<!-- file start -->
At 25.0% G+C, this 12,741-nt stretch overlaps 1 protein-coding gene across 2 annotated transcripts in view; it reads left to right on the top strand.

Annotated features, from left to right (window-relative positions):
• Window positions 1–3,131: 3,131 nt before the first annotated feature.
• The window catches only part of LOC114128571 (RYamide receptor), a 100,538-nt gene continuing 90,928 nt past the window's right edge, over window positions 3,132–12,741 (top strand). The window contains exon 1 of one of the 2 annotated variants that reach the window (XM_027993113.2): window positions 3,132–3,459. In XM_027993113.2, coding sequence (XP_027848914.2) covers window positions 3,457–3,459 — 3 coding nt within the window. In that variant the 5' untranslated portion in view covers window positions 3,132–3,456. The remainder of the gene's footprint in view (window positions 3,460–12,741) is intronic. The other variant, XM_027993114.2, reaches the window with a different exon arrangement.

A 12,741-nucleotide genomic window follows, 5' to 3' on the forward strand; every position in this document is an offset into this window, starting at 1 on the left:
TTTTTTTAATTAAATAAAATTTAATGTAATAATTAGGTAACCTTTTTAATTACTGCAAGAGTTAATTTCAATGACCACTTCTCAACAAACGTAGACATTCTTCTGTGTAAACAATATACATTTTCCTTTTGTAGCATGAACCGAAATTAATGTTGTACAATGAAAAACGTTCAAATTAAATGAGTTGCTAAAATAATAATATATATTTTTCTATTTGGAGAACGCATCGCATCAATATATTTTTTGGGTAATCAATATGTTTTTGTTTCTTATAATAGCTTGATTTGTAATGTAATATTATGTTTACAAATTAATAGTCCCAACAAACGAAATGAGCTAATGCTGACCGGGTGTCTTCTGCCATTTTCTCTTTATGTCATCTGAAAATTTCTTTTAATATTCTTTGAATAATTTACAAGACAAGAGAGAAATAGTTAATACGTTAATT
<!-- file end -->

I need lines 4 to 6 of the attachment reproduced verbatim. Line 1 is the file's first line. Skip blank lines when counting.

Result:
• The window catches only part of LOC114128571 (RYamide receptor), a 100,538-nt gene continuing 90,928 nt past the window's right edge, over window positions 3,132–12,741 (top strand). The window contains exon 1 of one of the 2 annotated variants that reach the window (XM_027993113.2): window positions 3,132–3,459. In XM_027993113.2, coding sequence (XP_027848914.2) covers window positions 3,457–3,459 — 3 coding nt within the window. In that variant the 5' untranslated portion in view covers window positions 3,132–3,456. The remainder of the gene's footprint in view (window positions 3,460–12,741) is intronic. The other variant, XM_027993114.2, reaches the window with a different exon arrangement.

A 12,741-nucleotide genomic window follows, 5' to 3' on the forward strand; every position in this document is an offset into this window, starting at 1 on the left:
TTTTTTTAATTAAATAAAATTTAATGTAATAATTAGGTAACCTTTTTAATTACTGCAAGAGTTAATTTCAATGACCACTTCTCAACAAACGTAGACATTCTTCTGTGTAAACAATATACATTTTCCTTTTGTAGCATGAACCGAAATTAATGTTGTACAATGAAAAACGTTCAAATTAAATGAGTTGCTAAAATAATAATATATATTTTTCTATTTGGAGAACGCATCGCATCAATATATTTTTTGGGTAATCAATATGTTTTTGTTTCTTATAATAGCTTGATTTGTAATGTAATATTATGTTTACAAATTAATAGTCCCAACAAACGAAATGAGCTAATGCTGACCGGGTGTCTTCTGCCATTTTCTCTTTATGTCATCTGAAAATTTCTTTTAATATTCTTTGAATAATTTACAAGACAAGAGAGAAATAGTTAATACGTTAATT